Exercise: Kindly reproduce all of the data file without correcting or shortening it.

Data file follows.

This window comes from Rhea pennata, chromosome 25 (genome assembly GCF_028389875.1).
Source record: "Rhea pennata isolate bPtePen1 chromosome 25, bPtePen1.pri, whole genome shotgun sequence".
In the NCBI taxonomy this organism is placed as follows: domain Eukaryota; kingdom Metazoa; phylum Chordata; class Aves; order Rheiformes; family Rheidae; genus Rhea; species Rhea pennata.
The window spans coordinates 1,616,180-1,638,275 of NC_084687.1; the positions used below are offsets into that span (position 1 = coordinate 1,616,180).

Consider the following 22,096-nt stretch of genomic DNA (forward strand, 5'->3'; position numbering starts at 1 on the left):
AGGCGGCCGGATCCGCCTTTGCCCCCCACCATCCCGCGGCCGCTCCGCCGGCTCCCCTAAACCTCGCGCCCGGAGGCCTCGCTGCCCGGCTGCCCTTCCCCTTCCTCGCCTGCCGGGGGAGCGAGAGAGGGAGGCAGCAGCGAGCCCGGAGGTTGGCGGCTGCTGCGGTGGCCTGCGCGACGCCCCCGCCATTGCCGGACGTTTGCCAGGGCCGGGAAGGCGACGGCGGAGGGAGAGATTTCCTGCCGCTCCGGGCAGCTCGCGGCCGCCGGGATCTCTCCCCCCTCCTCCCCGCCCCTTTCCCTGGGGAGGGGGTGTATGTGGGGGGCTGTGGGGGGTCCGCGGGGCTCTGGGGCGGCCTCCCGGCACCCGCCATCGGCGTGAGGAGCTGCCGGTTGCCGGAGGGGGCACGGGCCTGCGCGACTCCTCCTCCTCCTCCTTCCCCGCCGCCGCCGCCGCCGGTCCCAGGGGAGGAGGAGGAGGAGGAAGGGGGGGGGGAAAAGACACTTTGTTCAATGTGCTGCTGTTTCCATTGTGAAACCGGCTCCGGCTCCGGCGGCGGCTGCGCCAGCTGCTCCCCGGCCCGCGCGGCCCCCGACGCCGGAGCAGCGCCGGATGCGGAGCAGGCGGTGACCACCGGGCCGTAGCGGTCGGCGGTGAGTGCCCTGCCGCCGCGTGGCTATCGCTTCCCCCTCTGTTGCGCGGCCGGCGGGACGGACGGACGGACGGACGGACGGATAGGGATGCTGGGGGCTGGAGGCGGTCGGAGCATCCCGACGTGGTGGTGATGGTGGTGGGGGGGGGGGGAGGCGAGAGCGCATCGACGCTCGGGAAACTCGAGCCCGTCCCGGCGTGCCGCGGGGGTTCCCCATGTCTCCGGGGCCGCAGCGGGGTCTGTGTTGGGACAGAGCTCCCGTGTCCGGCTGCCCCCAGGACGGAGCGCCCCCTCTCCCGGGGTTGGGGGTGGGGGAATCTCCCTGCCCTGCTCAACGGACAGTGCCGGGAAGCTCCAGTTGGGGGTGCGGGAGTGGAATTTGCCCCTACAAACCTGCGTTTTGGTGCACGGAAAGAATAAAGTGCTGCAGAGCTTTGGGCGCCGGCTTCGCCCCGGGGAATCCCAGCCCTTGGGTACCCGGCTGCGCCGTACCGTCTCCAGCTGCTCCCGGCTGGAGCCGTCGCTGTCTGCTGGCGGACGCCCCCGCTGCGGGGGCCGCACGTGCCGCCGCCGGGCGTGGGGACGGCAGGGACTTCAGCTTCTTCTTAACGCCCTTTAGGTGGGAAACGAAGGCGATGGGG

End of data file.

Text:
This window comes from Rhea pennata, chromosome 25 (genome assembly GCF_028389875.1).
Source record: "Rhea pennata isolate bPtePen1 chromosome 25, bPtePen1.pri, whole genome shotgun sequence".
In the NCBI taxonomy this organism is placed as follows: domain Eukaryota; kingdom Metazoa; phylum Chordata; class Aves; order Rheiformes; family Rheidae; genus Rhea; species Rhea pennata.
The window spans coordinates 1,616,180-1,638,275 of NC_084687.1; the positions used below are offsets into that span (position 1 = coordinate 1,616,180).

Consider the following 22,096-nt stretch of genomic DNA (forward strand, 5'->3'; position numbering starts at 1 on the left):
AGGCGGCCGGATCCGCCTTTGCCCCCCACCATCCCGCGGCCGCTCCGCCGGCTCCCCTAAACCTCGCGCCCGGAGGCCTCGCTGCCCGGCTGCCCTTCCCCTTCCTCGCCTGCCGGGGGAGCGAGAGAGGGAGGCAGCAGCGAGCCCGGAGGTTGGCGGCTGCTGCGGTGGCCTGCGCGACGCCCCCGCCATTGCCGGACGTTTGCCAGGGCCGGGAAGGCGACGGCGGAGGGAGAGATTTCCTGCCGCTCCGGGCAGCTCGCGGCCGCCGGGATCTCTCCCCCCTCCTCCCCGCCCCTTTCCCTGGGGAGGGGGTGTATGTGGGGGGCTGTGGGGGGTCCGCGGGGCTCTGGGGCGGCCTCCCGGCACCCGCCATCGGCGTGAGGAGCTGCCGGTTGCCGGAGGGGGCACGGGCCTGCGCGACTCCTCCTCCTCCTCCTTCCCCGCCGCCGCCGCCGCCGGTCCCAGGGGAGGAGGAGGAGGAGGAAGGGGGGGGGGAAAAGACACTTTGTTCAATGTGCTGCTGTTTCCATTGTGAAACCGGCTCCGGCTCCGGCGGCGGCTGCGCCAGCTGCTCCCCGGCCCGCGCGGCCCCCGACGCCGGAGCAGCGCCGGATGCGGAGCAGGCGGTGACCACCGGGCCGTAGCGGTCGGCGGTGAGTGCCCTGCCGCCGCGTGGCTATCGCTTCCCCCTCTGTTGCGCGGCCGGCGGGACGGACGGACGGACGGACGGACGGATAGGGATGCTGGGGGCTGGAGGCGGTCGGAGCATCCCGACGTGGTGGTGATGGTGGTGGGGGGGGGGGGAGGCGAGAGCGCATCGACGCTCGGGAAACTCGAGCCCGTCCCGGCGTGCCGCGGGGGTTCCCCATGTCTCCGGGGCCGCAGCGGGGTCTGTGTTGGGACAGAGCTCCCGTGTCCGGCTGCCCCCAGGACGGAGCGCCCCCTCTCCCGGGGTTGGGGGTGGGGGAATCTCCCTGCCCTGCTCAACGGACAGTGCCGGGAAGCTCCAGTTGGGGGTGCGGGAGTGGAATTTGCCCCTACAAACCTGCGTTTTGGTGCACGGAAAGAATAAAGTGCTGCAGAGCTTTGGGCGCCGGCTTCGCCCCGGGGAATCCCAGCCCTTGGGTACCCGGCTGCGCCGTACCGTCTCCAGCTGCTCCCGGCTGGAGCCGTCGCTGTCTGCTGGCGGACGCCCCCGCTGCGGGGGCCGCACGTGCCGCCGCCGGGCGTGGGGACGGCAGGGACTTCAGCTTCTTCTTAACGCCCTTTAGGTGGGAAACGAAGGCGATGGGG